I can also tell Google to exclude certain types of keywords; for instance, I could tell Google to ignore keywords that are very infrequently used by entering a number into this box. So, now it will only show keywords that are searched for locally--that is, in U.S.-- 500 times or more a months. As you can see, these filters are mostly related to PPC, pay-per-click, so we're going to ignore this dropdown. When we're ready, we click the Search button and in a few seconds Google returns a bunch of keywords and provides these numbers over here. And here is where most of the confusion with this tool lies.
These numbers are not the number of times a particular keyword is searched for, either globally or locally, which in this case means the United States. Remember, this is a PPC tool, not really an SEO tool. Look over here. You can see that the tool is set to Broad match. So these numbers are telling us that if you create a PPC ad and broad-match it to this keyword, the ad will be matched to 673,000 searches. If you understand PPC, you know what that means.
If you don't, it really doesn't matter. All you need to know is that if we click on the exact check box and clear the Broad check box, Google will change these numbers, and now we will see the actual number of searches carried out each month on average. For instance, Google was showing 673,000 on the olive oil line. Now though, it's telling us that there are actually 22,200 searches for that exact term each month in the US, not 673,000.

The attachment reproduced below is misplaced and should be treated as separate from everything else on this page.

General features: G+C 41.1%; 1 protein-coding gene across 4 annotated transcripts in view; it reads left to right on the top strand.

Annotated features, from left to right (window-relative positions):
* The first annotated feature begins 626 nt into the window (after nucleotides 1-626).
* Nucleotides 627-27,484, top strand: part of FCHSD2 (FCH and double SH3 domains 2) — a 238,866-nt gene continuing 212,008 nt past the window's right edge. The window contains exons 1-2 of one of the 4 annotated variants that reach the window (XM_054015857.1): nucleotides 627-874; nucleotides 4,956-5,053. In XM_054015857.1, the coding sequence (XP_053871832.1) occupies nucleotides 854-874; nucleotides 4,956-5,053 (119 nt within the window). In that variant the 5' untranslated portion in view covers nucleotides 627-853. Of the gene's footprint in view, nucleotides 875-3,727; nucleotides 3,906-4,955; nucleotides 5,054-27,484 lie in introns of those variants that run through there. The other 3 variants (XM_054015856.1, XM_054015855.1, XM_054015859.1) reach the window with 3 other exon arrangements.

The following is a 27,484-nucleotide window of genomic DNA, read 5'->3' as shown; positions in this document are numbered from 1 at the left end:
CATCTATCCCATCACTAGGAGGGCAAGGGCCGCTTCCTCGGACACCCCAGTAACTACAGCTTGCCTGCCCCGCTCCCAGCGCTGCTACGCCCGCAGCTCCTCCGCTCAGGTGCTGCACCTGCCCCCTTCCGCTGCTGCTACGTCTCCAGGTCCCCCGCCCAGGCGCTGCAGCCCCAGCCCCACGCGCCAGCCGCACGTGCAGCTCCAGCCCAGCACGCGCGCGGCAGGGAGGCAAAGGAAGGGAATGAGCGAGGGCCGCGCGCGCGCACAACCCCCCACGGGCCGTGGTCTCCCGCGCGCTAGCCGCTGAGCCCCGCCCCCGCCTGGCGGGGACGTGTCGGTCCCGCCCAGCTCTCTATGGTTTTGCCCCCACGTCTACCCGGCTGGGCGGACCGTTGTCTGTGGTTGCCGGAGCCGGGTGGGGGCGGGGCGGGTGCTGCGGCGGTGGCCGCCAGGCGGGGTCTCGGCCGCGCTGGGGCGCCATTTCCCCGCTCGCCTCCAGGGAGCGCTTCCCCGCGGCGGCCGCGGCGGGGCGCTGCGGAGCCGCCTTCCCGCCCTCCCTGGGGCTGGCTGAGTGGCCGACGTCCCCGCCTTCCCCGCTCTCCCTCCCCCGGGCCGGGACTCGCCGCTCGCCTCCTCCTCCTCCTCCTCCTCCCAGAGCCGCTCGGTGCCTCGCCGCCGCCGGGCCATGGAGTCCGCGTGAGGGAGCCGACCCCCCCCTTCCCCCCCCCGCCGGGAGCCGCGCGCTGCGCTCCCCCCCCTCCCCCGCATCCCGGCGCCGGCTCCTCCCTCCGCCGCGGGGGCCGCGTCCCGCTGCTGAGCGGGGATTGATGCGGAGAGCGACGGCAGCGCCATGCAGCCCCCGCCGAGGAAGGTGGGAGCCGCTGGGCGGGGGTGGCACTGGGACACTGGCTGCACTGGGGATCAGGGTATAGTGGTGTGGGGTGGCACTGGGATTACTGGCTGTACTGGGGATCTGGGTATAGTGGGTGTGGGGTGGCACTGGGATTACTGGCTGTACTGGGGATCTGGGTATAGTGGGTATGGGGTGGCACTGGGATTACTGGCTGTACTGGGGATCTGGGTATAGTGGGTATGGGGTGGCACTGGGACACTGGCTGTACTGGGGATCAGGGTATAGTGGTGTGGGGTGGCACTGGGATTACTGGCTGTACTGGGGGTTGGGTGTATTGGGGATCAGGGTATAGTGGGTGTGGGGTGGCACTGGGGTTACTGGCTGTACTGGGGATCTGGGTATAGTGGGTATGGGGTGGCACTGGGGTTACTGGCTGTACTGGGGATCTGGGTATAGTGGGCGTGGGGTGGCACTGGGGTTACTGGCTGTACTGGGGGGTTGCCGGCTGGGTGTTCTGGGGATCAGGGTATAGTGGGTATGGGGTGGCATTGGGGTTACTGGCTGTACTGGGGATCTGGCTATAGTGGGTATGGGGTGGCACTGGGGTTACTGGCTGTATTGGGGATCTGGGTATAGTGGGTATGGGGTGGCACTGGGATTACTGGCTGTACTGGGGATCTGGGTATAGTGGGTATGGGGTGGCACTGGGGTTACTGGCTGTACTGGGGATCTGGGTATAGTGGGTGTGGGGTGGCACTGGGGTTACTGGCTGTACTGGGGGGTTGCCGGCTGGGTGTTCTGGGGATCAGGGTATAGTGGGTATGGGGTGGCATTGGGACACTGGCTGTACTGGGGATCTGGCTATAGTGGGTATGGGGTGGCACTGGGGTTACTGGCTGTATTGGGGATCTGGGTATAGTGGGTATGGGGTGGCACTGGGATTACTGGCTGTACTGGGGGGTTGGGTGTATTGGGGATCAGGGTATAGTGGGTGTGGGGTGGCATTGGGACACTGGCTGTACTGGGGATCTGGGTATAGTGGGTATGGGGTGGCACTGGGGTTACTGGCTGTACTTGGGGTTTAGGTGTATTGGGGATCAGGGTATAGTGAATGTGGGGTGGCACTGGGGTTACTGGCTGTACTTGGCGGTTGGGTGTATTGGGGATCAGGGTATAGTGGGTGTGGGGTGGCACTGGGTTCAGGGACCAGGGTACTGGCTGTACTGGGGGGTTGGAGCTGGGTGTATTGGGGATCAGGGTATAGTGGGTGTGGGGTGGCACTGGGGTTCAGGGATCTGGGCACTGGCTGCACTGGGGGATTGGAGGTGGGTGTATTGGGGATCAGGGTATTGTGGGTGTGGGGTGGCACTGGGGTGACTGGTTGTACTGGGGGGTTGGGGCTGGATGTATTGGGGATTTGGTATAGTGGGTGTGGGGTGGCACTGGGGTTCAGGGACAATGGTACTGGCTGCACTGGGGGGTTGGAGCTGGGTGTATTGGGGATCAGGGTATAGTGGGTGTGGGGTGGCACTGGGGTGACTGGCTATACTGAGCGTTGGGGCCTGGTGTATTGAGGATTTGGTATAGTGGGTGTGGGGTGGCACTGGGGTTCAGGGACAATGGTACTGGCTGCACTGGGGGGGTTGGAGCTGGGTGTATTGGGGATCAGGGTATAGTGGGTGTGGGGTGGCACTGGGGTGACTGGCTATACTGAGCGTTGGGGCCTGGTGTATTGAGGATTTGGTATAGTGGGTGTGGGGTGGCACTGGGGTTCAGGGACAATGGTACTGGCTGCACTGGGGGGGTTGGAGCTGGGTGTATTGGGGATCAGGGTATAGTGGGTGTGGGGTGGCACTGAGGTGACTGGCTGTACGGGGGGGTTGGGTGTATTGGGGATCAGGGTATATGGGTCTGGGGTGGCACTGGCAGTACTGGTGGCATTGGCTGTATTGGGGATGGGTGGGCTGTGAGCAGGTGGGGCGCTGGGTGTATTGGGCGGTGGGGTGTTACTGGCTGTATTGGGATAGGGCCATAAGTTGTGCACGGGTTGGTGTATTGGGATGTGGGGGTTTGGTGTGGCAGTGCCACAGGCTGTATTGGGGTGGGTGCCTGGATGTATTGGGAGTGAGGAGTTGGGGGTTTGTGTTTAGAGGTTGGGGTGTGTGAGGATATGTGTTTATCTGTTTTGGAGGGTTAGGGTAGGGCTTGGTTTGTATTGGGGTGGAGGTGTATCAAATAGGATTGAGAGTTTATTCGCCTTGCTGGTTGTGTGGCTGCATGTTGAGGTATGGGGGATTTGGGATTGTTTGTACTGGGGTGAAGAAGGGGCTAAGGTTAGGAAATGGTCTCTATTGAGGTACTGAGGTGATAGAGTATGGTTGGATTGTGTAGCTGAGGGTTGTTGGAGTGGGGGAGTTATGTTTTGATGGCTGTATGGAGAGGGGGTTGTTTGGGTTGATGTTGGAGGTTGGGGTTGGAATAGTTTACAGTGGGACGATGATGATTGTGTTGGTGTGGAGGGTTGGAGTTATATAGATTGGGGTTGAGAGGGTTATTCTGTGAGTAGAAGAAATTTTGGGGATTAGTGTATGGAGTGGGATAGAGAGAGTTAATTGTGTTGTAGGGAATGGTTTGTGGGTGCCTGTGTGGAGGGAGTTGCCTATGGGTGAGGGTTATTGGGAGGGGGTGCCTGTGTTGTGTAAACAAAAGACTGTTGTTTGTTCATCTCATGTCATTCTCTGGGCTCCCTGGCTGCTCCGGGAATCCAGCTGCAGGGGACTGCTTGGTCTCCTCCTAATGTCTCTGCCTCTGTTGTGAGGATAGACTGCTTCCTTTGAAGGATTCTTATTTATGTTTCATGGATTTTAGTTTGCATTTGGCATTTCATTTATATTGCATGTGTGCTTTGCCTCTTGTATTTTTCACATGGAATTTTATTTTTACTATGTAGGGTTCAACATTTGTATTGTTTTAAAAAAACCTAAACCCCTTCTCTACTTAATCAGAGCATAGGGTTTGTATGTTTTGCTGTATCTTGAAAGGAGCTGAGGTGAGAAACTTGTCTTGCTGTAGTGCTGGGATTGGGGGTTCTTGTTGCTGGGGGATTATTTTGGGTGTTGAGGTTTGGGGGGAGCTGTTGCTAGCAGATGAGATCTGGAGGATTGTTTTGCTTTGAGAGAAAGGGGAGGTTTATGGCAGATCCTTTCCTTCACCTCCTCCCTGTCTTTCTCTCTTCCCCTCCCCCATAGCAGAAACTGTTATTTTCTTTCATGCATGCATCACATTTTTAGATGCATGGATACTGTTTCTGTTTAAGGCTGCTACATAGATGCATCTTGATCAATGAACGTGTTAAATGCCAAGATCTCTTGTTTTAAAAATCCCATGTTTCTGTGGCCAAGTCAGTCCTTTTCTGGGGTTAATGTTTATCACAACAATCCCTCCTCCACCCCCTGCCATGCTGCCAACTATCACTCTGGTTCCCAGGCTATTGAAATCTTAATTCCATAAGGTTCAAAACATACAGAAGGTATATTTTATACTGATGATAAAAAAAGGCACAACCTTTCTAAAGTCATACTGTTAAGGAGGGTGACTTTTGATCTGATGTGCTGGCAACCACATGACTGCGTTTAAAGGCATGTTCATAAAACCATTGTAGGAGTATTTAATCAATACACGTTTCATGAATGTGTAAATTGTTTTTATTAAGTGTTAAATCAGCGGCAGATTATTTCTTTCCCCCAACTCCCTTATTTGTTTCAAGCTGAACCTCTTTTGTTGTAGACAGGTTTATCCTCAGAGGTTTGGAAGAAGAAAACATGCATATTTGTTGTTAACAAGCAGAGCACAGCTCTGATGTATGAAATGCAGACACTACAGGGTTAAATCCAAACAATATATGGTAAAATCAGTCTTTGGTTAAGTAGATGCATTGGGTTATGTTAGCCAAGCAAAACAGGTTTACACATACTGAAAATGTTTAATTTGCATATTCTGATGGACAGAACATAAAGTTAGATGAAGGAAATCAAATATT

These numbers are approximate of course. And you'll notice that the keywords are now in square brackets. Don't worry. That's just a PPC thing related to our exact-match choice. So what do we do now? Well, we might want to sort the list to find the most commonly used terms. Click the Local Monthly Searches column heading. That works well if you use the Closely Related Ideas check box. If you don't though, it may not be as helpful as you may see more popular terms that are not closely related enough.
We can work our way down the list, selecting the ones we like. In some cases, it may be better to select all the keywords--click here--and then work down the list, un-checking the boxes next to irrelevant keywords. As you can see, most of these are probably pretty good. This one though, we can lose, this one too. You can use the down arrow on your keyboard to move down the list and quickly click to clear when necessary.